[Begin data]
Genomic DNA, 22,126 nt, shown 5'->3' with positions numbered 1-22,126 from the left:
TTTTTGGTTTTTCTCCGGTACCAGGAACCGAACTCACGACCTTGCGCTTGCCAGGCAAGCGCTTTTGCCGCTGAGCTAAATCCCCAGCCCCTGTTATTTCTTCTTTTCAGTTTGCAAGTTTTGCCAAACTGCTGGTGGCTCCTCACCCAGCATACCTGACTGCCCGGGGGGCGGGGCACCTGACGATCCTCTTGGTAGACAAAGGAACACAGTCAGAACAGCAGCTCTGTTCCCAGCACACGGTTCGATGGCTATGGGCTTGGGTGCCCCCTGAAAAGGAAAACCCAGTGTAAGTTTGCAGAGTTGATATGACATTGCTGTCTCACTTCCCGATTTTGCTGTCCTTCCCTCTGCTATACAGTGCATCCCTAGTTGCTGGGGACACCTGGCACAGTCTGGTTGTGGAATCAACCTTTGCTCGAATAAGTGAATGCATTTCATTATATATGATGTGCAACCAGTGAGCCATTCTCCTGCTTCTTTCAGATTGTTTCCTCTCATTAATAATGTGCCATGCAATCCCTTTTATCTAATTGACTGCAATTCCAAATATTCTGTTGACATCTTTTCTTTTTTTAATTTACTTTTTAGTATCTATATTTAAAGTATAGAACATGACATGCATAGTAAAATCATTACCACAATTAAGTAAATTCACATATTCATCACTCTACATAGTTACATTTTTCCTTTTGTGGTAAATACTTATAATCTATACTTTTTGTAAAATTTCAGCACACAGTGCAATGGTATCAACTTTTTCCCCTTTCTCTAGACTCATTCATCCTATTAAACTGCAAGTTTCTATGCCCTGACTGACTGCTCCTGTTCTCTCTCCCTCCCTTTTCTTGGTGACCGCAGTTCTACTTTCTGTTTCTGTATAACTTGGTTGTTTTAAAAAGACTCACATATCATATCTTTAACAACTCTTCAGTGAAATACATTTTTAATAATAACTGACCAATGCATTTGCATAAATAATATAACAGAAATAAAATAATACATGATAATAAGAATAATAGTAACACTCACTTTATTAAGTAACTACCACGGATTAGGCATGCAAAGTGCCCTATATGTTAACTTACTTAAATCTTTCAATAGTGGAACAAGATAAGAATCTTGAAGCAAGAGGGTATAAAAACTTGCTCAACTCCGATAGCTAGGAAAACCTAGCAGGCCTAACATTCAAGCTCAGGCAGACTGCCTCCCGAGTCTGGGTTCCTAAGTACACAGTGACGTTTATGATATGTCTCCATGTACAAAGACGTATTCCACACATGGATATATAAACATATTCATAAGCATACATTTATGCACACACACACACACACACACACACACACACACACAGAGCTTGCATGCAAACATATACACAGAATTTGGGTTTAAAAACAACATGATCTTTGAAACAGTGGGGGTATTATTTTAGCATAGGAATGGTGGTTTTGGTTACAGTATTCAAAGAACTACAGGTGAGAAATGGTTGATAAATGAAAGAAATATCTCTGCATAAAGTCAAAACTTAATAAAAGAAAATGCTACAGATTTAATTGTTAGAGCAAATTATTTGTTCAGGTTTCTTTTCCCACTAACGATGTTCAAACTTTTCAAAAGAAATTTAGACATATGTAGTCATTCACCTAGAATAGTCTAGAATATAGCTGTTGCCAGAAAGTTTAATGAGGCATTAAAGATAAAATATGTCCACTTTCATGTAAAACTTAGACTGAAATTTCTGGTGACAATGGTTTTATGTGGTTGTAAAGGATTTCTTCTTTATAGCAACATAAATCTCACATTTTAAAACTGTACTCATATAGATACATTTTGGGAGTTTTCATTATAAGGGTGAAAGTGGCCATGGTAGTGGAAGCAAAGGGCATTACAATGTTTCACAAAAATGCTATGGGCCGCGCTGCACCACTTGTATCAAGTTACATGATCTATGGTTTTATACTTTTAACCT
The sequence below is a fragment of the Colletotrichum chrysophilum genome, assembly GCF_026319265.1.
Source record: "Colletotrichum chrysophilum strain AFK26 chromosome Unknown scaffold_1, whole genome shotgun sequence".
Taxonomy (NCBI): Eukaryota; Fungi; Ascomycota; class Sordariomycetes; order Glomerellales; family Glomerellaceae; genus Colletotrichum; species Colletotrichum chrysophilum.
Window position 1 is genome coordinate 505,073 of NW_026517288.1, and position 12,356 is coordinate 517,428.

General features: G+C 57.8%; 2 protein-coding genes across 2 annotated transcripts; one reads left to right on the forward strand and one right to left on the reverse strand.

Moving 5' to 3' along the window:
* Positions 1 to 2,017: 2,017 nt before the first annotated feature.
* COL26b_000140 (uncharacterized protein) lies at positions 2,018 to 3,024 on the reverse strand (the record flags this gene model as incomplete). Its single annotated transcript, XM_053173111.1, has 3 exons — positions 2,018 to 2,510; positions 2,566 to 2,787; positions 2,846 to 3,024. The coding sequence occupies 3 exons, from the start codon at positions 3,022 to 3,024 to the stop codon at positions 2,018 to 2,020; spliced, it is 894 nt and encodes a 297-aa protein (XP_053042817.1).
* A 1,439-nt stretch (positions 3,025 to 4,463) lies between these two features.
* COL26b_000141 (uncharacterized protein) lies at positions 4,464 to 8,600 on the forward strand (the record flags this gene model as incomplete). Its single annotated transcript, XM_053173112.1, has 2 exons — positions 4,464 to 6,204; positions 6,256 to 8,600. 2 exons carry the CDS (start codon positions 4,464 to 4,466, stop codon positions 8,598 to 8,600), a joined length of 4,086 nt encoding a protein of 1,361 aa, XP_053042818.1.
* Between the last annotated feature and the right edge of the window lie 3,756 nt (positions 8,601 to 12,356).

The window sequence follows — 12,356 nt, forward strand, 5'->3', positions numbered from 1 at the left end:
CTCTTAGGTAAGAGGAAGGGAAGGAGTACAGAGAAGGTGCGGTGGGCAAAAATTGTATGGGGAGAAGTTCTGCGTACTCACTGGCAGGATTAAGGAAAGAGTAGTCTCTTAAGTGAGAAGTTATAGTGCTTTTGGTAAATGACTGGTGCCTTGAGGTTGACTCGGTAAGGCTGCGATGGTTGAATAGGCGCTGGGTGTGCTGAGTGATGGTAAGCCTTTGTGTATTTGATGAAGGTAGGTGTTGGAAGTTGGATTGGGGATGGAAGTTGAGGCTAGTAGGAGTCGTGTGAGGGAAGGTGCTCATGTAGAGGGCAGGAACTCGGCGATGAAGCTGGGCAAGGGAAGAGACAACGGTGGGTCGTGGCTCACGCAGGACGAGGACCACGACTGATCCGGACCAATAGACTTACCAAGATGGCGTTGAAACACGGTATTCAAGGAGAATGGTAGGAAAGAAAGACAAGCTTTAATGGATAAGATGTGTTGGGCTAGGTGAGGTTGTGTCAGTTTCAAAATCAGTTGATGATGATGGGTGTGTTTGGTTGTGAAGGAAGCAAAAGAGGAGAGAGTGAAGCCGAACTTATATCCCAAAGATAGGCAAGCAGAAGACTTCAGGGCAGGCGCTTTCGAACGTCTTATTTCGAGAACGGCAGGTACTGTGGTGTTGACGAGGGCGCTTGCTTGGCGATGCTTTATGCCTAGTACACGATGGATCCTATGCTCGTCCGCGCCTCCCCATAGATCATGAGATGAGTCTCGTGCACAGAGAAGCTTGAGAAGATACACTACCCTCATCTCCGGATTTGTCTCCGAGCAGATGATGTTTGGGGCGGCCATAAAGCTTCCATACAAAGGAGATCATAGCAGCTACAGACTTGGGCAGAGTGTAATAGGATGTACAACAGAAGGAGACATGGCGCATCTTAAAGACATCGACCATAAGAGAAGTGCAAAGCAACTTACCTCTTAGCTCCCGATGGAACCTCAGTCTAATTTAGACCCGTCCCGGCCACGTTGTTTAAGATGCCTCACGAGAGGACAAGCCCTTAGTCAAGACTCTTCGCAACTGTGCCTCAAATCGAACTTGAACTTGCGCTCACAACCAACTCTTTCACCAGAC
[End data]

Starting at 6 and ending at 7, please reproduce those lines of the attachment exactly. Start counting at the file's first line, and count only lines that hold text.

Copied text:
Window position 1 is genome coordinate 505,073 of NW_026517288.1, and position 12,356 is coordinate 517,428.

General features: G+C 57.8%; 2 protein-coding genes across 2 annotated transcripts; one reads left to right on the forward strand and one right to left on the reverse strand.